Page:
Archive for May, 2013

Could You Repeat That?

Wednesday, May 29th, 2013

tripletsI’ve blogged before about the power of three (unless you’re The Simpsons) in both story and joke telling, where there is always a Frenchman, an Englishman and an Irishman (or whatever your local variant), but what about just plain repetition?  You know, where you say the same thing over and over and over again?  The example that most readily comes to mind is T.S. Eliot’s The Hollow Men: “this is the way the world ends, this is the way world ends, this is the way the world ends” and only then does he come to the bit about not with a bang but a whimper.  Another example is by Jack Kerouac in On the Road in his description of people who “burn, burn, burn like fabulous yellow roman candles exploding like spiders across the stars…”  Surely people only need to burn once and, as for the world ending, I heard you the first time.  But then again, spare writing is overrated, overrated, overrated because “burn like candles” is a bit bare.

Are You Finishing That?

Wednesday, May 8th, 2013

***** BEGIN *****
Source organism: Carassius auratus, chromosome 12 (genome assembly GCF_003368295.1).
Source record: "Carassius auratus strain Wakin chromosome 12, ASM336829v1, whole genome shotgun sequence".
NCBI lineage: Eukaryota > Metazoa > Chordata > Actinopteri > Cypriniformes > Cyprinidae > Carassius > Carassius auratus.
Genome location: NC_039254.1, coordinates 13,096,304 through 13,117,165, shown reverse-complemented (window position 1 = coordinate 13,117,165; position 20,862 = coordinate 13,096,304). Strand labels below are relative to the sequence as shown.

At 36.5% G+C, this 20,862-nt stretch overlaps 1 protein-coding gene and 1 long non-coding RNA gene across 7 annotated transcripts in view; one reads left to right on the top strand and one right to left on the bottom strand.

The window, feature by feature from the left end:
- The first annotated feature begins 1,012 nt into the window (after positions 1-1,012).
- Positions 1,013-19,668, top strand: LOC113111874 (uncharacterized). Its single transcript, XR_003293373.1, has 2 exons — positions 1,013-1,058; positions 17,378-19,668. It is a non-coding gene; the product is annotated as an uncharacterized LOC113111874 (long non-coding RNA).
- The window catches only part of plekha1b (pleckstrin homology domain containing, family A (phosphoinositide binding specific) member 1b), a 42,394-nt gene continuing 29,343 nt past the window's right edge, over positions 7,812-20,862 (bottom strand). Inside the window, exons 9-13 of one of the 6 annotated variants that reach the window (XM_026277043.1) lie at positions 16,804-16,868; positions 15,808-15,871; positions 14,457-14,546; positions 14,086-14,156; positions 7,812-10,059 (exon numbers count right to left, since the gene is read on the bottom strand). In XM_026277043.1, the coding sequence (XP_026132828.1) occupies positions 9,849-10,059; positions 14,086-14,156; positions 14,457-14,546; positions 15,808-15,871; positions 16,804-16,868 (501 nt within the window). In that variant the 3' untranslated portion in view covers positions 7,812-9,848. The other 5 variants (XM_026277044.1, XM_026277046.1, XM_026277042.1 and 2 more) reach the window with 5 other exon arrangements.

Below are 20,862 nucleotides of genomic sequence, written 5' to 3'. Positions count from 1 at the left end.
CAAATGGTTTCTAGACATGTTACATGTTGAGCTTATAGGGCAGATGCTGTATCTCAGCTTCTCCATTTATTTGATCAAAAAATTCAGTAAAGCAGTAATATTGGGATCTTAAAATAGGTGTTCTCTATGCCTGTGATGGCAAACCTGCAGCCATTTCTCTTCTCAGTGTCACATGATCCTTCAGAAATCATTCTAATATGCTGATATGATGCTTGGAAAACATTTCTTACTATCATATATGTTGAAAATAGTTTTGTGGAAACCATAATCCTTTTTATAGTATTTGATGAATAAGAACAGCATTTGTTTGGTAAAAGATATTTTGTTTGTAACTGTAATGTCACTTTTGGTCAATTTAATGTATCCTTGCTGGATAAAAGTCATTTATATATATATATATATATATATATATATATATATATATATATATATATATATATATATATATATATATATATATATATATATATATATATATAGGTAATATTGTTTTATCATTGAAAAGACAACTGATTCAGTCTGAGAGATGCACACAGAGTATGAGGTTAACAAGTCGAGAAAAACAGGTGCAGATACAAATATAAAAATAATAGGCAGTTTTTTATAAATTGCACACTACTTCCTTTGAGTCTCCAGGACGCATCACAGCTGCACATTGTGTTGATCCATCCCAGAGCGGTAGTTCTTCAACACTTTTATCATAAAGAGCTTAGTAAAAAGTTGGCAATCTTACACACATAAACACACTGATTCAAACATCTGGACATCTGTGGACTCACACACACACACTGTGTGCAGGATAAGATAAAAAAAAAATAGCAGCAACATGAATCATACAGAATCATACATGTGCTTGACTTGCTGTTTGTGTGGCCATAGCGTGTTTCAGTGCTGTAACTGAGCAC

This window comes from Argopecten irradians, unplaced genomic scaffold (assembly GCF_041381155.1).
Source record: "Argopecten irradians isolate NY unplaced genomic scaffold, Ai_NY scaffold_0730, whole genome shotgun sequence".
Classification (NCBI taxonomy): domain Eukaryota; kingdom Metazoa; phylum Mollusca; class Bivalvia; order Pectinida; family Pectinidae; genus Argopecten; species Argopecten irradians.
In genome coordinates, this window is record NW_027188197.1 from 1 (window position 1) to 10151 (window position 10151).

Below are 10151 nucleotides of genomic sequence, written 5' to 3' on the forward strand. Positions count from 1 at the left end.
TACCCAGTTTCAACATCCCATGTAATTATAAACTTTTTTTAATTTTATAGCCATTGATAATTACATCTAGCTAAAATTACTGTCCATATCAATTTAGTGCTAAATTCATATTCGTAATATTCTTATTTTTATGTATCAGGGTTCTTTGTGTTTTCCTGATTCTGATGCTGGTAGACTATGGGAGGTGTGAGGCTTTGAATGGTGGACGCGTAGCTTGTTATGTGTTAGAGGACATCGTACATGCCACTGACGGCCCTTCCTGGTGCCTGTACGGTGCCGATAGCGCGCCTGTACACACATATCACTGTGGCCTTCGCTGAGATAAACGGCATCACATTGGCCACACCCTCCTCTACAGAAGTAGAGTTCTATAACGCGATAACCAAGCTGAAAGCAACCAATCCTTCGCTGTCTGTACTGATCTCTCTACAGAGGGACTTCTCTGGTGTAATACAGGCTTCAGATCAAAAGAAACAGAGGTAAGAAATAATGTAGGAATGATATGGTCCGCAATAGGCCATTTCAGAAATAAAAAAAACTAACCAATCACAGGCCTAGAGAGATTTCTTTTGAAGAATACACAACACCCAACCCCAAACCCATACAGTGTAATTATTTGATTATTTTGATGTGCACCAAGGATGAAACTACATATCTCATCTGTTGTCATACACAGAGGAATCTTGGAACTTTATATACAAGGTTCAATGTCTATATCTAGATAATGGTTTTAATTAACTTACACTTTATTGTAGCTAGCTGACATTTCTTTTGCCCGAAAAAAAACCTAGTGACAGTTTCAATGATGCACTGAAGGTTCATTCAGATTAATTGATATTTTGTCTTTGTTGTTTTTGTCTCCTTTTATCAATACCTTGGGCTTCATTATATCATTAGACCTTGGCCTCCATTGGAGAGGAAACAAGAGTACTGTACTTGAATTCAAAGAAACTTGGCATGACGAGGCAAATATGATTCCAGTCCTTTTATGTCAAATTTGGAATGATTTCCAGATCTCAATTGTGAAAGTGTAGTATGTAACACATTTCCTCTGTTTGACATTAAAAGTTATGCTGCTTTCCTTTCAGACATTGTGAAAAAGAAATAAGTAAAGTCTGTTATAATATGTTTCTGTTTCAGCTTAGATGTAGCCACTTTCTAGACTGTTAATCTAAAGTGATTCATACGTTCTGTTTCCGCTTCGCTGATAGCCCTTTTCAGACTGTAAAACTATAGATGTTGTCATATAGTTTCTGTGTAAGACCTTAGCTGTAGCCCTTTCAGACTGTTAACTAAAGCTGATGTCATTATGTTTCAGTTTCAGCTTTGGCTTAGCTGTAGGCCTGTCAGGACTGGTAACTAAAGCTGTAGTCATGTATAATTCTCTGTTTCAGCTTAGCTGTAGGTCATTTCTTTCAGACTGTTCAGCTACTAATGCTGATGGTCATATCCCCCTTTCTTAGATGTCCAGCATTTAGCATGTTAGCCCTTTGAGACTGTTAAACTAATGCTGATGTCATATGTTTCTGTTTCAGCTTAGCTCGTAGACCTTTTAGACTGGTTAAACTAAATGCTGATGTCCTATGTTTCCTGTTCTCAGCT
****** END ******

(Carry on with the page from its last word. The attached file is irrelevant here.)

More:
While I did not consciously make this a new year’s resolution, in retrospect I seem to have determined not toPrince Charles pointing to food finish reading books that don’t grab me within in the first, oh, I don’t know, 50 pages or so.  Enough last year of ploughing through to the end because the reviews were good.  Sure, at times, there was a real pay-off but what work to get there, and work is overrated.  This has meant that at more than four months into 2013, there are very few books I have read all the way through (books that sit unfinished by my bedside include Colm Toibin’s Brooklyn, winner of the 2009 Costa Novel Award, longlisted for the Booker, and shortlisted for the IMPAC Dublin Award).  So disappointing were the first 50 pages of so many books, I started to revert to The Economist (that old standby but not exactly light fare) as bedtime reading.  I was even beginning to wonder whether my lifelong (well, at least since grade three when I first read Anne of Green Gables) love affair with fiction was at an end.  So thank you Tim Winton and his book The Riders.  Beautiful, engrossing writing right from the start with a wonderfully understated menace.  Sure, there is the odd thing I might quibble about but these are oh so minor compared to making me feel enthusiastic about fiction again.  (And, woohoo, that Winton turns out to be a prolific writer.)